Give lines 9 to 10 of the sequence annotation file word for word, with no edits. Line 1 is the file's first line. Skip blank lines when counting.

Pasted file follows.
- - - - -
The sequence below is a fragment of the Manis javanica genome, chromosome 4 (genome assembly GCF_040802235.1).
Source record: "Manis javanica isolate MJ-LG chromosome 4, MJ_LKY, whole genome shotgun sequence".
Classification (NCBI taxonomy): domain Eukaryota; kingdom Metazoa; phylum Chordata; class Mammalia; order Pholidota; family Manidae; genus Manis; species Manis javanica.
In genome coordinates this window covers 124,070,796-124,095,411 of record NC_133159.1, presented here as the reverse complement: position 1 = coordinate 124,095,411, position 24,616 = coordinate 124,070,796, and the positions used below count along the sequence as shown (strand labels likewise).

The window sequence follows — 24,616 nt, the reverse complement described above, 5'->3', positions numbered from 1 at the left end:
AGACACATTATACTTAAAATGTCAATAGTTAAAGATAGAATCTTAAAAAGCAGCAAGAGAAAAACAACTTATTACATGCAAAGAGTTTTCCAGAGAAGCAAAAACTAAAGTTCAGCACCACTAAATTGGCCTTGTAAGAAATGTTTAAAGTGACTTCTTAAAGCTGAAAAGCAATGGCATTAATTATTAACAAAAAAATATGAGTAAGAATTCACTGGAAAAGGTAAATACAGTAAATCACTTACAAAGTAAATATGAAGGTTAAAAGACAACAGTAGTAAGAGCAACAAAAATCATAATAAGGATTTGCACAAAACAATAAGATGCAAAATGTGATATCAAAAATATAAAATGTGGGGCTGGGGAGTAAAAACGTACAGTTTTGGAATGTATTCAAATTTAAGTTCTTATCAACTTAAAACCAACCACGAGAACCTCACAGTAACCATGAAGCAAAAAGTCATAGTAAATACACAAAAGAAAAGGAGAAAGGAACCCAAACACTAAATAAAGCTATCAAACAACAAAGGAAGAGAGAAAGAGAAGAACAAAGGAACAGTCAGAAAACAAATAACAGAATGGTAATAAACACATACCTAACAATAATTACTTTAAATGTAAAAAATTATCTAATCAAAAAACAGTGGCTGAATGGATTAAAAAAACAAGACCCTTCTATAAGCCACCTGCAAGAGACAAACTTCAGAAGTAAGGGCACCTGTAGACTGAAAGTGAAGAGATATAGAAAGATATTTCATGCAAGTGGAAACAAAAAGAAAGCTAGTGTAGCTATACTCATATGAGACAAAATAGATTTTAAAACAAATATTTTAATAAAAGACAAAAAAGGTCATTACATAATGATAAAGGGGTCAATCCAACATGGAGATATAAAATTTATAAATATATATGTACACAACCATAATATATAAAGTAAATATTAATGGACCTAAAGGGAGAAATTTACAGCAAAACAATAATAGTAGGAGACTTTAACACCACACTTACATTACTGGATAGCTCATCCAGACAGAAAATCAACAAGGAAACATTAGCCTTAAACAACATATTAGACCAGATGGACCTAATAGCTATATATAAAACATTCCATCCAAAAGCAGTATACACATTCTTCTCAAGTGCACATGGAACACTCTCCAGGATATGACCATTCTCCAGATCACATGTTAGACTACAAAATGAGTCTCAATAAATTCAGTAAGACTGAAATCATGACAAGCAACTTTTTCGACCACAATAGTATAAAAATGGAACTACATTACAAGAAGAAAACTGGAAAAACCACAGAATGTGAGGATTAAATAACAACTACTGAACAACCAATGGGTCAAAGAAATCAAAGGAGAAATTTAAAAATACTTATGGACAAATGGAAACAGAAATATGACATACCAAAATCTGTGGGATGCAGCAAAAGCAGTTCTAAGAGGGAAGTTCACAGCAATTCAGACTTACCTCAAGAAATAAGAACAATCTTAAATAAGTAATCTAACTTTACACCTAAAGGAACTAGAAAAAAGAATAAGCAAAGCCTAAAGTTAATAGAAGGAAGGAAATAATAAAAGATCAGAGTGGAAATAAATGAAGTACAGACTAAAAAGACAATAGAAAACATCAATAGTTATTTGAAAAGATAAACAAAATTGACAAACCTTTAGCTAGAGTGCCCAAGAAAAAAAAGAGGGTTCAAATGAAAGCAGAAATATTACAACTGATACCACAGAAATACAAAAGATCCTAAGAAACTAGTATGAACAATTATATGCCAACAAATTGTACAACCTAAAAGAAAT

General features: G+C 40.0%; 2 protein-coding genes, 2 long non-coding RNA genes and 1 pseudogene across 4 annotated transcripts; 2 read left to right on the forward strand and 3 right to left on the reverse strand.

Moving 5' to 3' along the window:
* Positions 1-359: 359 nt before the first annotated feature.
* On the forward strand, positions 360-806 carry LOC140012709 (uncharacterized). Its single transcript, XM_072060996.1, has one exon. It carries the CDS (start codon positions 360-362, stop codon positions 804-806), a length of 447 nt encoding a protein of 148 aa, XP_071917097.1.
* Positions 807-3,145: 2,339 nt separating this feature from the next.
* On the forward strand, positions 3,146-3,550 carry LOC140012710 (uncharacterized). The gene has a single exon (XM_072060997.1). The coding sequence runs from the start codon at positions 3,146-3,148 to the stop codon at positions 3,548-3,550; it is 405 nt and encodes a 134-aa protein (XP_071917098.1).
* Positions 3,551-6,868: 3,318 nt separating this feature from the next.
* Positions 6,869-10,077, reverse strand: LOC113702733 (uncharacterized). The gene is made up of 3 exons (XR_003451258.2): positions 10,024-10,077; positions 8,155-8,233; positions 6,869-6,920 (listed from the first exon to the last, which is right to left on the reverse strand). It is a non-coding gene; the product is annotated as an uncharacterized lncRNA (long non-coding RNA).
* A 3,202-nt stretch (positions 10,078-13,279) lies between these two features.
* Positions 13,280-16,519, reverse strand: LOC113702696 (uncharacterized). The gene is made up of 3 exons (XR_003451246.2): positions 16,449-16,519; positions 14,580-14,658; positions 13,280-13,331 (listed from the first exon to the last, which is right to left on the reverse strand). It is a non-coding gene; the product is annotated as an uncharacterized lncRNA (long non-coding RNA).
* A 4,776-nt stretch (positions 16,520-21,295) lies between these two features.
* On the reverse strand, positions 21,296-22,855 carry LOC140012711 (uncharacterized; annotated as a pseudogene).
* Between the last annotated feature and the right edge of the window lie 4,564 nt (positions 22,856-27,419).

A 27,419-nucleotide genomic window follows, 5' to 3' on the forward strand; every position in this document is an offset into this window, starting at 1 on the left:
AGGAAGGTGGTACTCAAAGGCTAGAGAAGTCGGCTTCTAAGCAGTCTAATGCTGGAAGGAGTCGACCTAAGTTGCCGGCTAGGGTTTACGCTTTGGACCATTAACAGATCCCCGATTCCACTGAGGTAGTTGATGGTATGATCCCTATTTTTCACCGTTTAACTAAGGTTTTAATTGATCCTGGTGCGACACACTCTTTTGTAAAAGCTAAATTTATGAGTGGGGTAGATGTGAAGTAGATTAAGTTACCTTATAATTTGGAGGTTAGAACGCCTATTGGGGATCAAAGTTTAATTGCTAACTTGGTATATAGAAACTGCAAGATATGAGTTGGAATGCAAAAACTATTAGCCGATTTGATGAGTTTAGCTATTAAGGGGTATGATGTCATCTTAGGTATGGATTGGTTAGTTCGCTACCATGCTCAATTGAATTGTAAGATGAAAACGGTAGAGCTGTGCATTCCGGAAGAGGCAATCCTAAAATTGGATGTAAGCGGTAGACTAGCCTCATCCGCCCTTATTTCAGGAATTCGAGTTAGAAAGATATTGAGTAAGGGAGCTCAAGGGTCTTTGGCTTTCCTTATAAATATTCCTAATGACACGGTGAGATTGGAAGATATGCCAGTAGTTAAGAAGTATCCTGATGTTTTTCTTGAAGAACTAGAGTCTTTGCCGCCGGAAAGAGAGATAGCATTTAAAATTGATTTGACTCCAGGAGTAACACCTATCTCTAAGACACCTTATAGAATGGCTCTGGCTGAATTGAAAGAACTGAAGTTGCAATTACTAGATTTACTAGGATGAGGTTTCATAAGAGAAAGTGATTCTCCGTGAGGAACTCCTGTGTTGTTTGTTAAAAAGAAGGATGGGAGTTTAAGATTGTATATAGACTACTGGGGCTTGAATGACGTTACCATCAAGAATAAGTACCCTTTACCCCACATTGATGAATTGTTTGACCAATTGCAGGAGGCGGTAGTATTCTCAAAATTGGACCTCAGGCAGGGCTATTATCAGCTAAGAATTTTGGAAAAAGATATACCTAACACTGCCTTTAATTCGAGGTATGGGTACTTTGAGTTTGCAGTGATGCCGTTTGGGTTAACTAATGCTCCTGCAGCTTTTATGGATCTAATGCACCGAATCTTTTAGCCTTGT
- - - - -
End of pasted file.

* Positions 1-359: 359 nt before the first annotated feature.
* On the forward strand, positions 360-806 carry LOC140012709 (uncharacterized). Its single transcript, XM_072060996.1, has one exon. It carries the CDS (start codon positions 360-362, stop codon positions 804-806), a length of 447 nt encoding a protein of 148 aa, XP_071917097.1.